newspaper,
worked hard to
make it easy for
people to join in
an...
Result: For many famous MPs, all of their
documents were analyzed.
2009
Lessons Learned
1. People will contribute their time and their
intelligence without any reward if each task is
small and n...
Crowdsourcing
(and maps)
Mindy McAdams
mmcadams@jou.ufl.edu
@macloo
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Crowdsourcing

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Introduction to crowdsourcing for journalists and journalism educators. Use of four cases and what we can learn from them. Three cases include maps; the fourth case does not.

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Crowdsourcing

  1. 1. Crowdsourcing (and maps) Mindy McAdams Professor, Journalism University of Florida Gainesville, Florida USA
  2. 2. Example: New York City snow storm December 26, 2010
  3. 3. WNYC Radio: Google Map December 29, 2010 (3 days after storm): White = snow not cleared
  4. 4. Michael R. Bloomberg, mayor, New York City, December 2010
  5. 5. WNYC Radio: Google Map December 30, 2010 (4 days after storm): Purple = snow cleared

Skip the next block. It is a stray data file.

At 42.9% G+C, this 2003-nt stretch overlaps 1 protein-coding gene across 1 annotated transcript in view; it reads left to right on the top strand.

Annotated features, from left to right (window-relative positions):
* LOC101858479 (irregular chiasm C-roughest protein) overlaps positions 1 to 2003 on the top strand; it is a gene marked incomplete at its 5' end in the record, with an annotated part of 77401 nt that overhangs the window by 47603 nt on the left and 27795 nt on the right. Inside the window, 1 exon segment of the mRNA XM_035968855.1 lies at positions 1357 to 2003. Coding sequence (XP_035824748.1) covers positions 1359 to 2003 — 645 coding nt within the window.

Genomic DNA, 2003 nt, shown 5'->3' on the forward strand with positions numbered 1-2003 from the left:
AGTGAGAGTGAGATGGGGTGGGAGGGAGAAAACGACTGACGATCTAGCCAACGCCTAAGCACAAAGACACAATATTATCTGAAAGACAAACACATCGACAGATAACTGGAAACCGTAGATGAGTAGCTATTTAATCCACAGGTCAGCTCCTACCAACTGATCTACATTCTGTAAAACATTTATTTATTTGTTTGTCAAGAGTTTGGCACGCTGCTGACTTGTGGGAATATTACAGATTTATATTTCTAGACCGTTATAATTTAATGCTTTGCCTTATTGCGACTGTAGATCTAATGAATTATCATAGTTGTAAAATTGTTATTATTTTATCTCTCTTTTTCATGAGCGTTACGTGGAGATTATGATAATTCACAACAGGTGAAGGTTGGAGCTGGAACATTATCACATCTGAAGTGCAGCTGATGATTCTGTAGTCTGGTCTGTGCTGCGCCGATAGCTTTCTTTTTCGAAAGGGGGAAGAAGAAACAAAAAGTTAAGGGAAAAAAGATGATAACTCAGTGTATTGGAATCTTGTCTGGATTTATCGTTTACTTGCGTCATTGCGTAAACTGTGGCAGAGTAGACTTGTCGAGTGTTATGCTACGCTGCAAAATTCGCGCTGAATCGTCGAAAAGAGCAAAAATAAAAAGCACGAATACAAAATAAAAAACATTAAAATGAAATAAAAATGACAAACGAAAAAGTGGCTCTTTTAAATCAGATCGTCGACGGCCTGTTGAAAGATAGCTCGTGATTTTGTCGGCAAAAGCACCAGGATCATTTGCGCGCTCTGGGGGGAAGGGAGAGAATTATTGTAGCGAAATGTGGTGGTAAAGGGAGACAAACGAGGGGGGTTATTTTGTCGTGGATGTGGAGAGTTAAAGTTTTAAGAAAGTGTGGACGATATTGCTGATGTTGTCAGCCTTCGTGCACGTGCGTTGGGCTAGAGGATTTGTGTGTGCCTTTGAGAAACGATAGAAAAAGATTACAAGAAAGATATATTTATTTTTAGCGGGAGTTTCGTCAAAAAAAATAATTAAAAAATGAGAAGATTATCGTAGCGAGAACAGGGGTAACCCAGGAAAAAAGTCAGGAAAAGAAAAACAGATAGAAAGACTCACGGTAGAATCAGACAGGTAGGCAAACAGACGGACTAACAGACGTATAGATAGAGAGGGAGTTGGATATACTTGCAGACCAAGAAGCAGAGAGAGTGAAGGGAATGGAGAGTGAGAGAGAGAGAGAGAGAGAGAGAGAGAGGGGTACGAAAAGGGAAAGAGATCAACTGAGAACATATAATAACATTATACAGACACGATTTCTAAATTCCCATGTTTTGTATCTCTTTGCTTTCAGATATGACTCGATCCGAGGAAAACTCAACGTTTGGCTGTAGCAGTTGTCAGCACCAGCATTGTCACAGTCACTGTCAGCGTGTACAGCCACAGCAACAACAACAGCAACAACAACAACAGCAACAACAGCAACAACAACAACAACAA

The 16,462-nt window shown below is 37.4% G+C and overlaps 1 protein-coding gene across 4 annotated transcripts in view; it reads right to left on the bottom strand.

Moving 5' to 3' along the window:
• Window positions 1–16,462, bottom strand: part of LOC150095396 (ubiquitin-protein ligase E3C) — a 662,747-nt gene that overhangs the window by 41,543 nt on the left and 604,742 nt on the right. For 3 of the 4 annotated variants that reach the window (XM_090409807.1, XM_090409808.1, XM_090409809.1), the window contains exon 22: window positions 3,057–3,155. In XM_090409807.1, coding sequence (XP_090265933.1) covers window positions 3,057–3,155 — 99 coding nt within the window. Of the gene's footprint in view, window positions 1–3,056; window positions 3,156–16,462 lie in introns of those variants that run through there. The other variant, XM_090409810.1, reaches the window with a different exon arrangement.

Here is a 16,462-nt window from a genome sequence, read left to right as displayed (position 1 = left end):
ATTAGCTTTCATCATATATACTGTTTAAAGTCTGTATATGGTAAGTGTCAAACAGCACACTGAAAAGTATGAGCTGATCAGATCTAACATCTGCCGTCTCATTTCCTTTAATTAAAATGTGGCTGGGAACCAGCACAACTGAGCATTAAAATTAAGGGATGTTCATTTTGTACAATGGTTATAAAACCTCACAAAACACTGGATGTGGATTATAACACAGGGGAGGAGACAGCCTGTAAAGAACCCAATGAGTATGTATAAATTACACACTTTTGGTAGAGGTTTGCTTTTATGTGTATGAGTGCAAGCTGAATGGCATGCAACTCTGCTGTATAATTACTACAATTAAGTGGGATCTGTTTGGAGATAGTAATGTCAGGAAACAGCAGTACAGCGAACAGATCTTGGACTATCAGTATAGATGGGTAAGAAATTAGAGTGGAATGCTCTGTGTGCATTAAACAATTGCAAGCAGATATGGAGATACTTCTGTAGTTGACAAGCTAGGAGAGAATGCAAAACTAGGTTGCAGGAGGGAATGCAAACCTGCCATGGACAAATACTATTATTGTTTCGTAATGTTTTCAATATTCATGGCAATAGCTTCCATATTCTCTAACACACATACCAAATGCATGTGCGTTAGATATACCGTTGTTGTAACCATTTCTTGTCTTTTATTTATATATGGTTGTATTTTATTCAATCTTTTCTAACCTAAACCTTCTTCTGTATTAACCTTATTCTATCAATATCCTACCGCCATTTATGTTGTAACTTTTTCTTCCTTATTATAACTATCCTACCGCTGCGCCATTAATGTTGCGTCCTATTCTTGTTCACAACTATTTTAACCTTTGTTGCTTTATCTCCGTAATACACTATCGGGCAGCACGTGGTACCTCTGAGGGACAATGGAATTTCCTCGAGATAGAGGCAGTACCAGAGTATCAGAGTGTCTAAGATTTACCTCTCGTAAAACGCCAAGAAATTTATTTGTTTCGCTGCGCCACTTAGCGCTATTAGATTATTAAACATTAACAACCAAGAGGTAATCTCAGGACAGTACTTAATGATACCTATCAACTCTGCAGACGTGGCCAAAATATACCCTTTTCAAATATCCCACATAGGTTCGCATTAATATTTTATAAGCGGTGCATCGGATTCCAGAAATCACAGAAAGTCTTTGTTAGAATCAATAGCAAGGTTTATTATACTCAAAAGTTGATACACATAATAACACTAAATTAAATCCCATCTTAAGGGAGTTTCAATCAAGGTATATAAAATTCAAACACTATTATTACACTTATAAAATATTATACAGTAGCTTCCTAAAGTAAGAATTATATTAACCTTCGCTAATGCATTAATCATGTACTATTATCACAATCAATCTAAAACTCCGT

6. 6. WNYC Radio: Snow Crisis • Over the radio, listeners were asked to text PLOW to 30644, the station’s mobile shortcode • The location of each text was added to a Google Map • The map was posted on the radio station’s website • Each person who texted was asked to also leave an audio report as voicemail • The audio reports were played on the radio
  7. 7. “It really encourages other people to send in their story and contribute, when they hear people just like them.” —Jim Colgan, former WNYC news producer
  8. 8. Lessons Learned 1. The audience can help journalists 2. Journalists need to think creatively so they can use this resource well (resource: the audience) 3. Social media can be very useful in crisis reporting New York City snow storm
  9. 9. Minnesota Public Radio uses this map to show where members of the audience have reported holes in the street (“potholes”).
  10. 10. Instructions: Drag the map and zoom into your pothole’s location, then click once to add details or a photo.
  11. 11. Minnesota Public Radio (MPR) partnered with SeeClickFix to produce the pothole map.
  12. 12. Note the number of issues (open, closed) at the top.
  13. 13. Lessons Learned 1. Sometimes you can find the technology needed to produce a project (you don’t need to create it) 2. A project started in 2010 continued being used in 2014 3. Citizens used the map itself to report the location of potholes (instead of sending location in email, by SMS, etc.) MPR potholes map
  14. 14. Example: Mumbai attacks November 2008
  15. 15. “The Mumbaiattacks haveunleasheda storm of live updatesfromresidents, swellingtraffic and contenton sites suchas Twitterand Yahoo Inc.’s photoWeb siteFlickr.A Google mapon the attack sites was swiftly putup. A lengthy entry about the attackson user-generatedonline encyclopedia Wikipediasurfacedin less than an hour.” —The Wall Street Journal, November 28, 2008